Museum of Freemasonry - Masonic Library
GEMINID METEORS that from earth appear to radiate from the direction of the constellation Gemini each December, reaching a peak of up to 100 per hour around December 13. Along with the Perseids, they are the brightest and most abundant of the regular meteor showers. Unlike all other meteor showers, which are produced by dust from comets, the parent body of the Geminids is an asteroid, Phaethon (asteroid number 3200). Phaethon was discovered by the Infrared Astronomical Satellite (IRAS) in 1983 and orbits the Sun every 1.4 years.

LEONID METEORS that from earth appear to radiate from the direction of the constellation Leo around November 17 each year. The meteors are caused by dust from Comet Tempei-Tuttle, which has an orbital period of about 33 years. Normally the shower is weak, with only a handful being seen each hour, but enhanced activity is noticed at 33 year intervals when the parent comet returns to the inner solar system. Exceptional displays (so-called meteor storms, unique to the Leonids) occurred in 1833 and 1966, when as many as 150,000 were seen in an hour (more than 40 per second). Several hundred per hour were seen in 1998.

PERSEID METEORS that from earth appears to radiate from the constellation Perseus in the first half of August each year, reaching a peak of up to 100 per hour around August 12. Perseid meteors are bright, and often leave luminous trails of gas. Together with the Geminids of December, they are the most reliably impressive of the annual meteor showers. The Perseids are caused by particles of dust originating from Comet Swift-Tuttle and which are spread out along its orbit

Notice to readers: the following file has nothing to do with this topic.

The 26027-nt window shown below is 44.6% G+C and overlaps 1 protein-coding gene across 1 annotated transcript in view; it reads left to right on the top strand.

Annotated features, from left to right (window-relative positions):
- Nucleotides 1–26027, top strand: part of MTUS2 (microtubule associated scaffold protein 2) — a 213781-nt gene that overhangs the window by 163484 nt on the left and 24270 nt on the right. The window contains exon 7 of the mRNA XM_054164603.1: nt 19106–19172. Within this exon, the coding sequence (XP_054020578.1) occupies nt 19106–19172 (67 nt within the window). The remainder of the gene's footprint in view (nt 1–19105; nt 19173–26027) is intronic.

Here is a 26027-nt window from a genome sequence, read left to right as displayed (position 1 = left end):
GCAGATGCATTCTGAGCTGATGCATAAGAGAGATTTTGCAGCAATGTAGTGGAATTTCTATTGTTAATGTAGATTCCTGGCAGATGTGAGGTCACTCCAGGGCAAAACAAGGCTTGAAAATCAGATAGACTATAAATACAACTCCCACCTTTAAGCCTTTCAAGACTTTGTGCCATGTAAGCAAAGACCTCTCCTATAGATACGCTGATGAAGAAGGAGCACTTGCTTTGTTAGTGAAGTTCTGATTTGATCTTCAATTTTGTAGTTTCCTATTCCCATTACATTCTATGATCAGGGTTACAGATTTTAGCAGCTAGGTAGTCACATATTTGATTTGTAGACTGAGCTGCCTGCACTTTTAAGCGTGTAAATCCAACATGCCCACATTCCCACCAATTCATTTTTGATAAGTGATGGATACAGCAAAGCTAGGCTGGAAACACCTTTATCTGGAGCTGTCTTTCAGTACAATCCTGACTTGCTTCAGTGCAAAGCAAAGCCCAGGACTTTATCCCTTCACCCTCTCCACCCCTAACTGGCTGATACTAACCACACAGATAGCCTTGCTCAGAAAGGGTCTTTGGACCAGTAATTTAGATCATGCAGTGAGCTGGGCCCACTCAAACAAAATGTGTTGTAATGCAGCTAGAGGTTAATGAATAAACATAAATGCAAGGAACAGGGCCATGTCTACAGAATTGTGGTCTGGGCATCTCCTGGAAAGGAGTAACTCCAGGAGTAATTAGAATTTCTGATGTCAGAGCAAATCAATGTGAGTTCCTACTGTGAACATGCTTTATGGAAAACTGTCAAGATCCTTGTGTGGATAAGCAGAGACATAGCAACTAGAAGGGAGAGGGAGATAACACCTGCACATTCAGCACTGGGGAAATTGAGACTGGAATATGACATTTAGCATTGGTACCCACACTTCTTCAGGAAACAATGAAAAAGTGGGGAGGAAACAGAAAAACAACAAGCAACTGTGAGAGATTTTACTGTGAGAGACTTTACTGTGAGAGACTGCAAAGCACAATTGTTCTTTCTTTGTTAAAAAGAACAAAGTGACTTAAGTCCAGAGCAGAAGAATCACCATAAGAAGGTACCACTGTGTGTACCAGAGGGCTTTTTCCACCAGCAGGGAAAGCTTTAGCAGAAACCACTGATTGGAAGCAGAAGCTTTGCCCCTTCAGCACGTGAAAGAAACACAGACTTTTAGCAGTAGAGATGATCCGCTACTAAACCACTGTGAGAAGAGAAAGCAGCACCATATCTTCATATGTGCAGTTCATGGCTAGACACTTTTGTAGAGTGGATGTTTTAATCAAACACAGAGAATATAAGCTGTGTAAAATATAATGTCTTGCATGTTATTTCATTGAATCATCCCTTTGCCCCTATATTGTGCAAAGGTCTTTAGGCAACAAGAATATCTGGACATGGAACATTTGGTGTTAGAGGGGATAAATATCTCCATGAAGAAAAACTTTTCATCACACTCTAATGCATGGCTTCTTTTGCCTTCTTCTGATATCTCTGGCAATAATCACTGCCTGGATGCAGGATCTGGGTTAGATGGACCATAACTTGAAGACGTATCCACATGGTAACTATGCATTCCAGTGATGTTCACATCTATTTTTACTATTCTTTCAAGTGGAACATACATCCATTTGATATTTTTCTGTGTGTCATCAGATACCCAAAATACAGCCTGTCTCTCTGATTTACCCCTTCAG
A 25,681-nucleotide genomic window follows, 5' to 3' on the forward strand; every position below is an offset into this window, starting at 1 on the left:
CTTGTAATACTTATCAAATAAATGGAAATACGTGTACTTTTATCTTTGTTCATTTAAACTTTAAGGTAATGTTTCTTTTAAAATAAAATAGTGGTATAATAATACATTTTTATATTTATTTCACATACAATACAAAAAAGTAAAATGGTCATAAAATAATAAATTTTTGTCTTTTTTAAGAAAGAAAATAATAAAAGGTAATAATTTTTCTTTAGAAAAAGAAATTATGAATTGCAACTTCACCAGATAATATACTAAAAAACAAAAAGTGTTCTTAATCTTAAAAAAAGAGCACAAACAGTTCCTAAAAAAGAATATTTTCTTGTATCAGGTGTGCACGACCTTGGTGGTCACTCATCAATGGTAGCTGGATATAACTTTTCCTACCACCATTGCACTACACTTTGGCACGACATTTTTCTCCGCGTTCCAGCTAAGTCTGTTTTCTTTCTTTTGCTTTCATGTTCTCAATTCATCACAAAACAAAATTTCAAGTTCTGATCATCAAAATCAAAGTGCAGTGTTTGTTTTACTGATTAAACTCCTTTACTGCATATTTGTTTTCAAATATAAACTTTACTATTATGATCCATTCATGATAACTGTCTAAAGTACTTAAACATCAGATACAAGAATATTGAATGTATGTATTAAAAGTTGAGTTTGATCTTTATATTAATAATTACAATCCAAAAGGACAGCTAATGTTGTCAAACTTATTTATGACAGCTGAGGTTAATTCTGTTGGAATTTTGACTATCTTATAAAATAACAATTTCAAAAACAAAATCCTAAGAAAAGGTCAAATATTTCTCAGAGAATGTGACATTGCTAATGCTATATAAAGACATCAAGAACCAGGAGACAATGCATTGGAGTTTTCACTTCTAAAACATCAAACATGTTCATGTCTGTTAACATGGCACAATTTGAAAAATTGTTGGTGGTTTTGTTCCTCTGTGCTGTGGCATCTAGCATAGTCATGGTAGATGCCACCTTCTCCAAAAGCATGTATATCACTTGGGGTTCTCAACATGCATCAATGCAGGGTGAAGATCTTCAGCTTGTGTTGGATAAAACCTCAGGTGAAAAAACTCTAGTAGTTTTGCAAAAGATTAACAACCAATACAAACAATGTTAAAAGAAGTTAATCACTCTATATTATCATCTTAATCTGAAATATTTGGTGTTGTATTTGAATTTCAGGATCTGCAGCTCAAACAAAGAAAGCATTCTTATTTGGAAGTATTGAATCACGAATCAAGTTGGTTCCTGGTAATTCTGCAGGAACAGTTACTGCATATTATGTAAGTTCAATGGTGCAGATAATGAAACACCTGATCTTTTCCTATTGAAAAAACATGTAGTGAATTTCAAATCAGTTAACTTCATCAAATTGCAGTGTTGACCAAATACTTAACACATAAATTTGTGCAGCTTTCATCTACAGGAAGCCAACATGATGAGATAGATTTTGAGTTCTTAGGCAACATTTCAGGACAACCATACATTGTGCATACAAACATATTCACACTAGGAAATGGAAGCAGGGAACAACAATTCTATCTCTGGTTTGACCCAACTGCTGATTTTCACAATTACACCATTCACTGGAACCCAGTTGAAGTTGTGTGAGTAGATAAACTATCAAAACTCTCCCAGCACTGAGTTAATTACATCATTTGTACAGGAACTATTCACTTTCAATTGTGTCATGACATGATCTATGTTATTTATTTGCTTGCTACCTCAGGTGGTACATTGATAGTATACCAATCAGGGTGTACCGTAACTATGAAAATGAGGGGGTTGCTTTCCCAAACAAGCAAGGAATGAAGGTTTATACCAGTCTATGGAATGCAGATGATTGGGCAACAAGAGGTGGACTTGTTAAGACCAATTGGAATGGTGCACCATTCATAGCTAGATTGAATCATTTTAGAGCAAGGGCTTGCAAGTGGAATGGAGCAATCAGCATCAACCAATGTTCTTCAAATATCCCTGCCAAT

QUADRANTID METEORS that occur in early January each year, which appears from earth to radiate from near the end of the handle of the Plough (Big Dipper) in the constellation of Ursa Major; this area of sky was once occupied by the now-abandoned constellation Quadrans Muralis, hence the showers name. The Quadrantids reach a sharp peak of about 100 per hour around January 3 or 4, although the meteors are not as bright as the year’s other main showers, the Perseids and Geminids. The parent body of the Quadrantids is not known for certain, but could be Comet Machholz 1.

TAURID METEORS appear to radiate from the direction of the constellation Taurus, near the Pleiades star cluster. The Taurids can be seen from late October to the end of November each year, with a maximum of approximately 10 per hour during the first week of November. Taurids are slow and often bright, and are more impressive than their relatively low numbers would suggest. The dust particles that cause the shower come from Encke’s Comet, and are spread out along its orbit.

I do not know the mechanism by which an asteroid would be leaving a trail of dust or other solids behind it. Asteroids have a much higher density and a greater gravitational attraction, than a comet and do not have an atmosphere or expanding gasses to eject material. Even if it was a loose accumulation of material there would have to be a reason for material to be left behind in its orbit to become meteors

The Taurid Meteors are described above, as being slow. The talk on meteors advised that meteors can enter the earth’s atmosphere from any direction at up to 94,000 miles per hour. The earth is travelling at 66,000 miles per hour along its orbit so any approaching from the rear would enter Earth’s atmosphere comparatively slowly.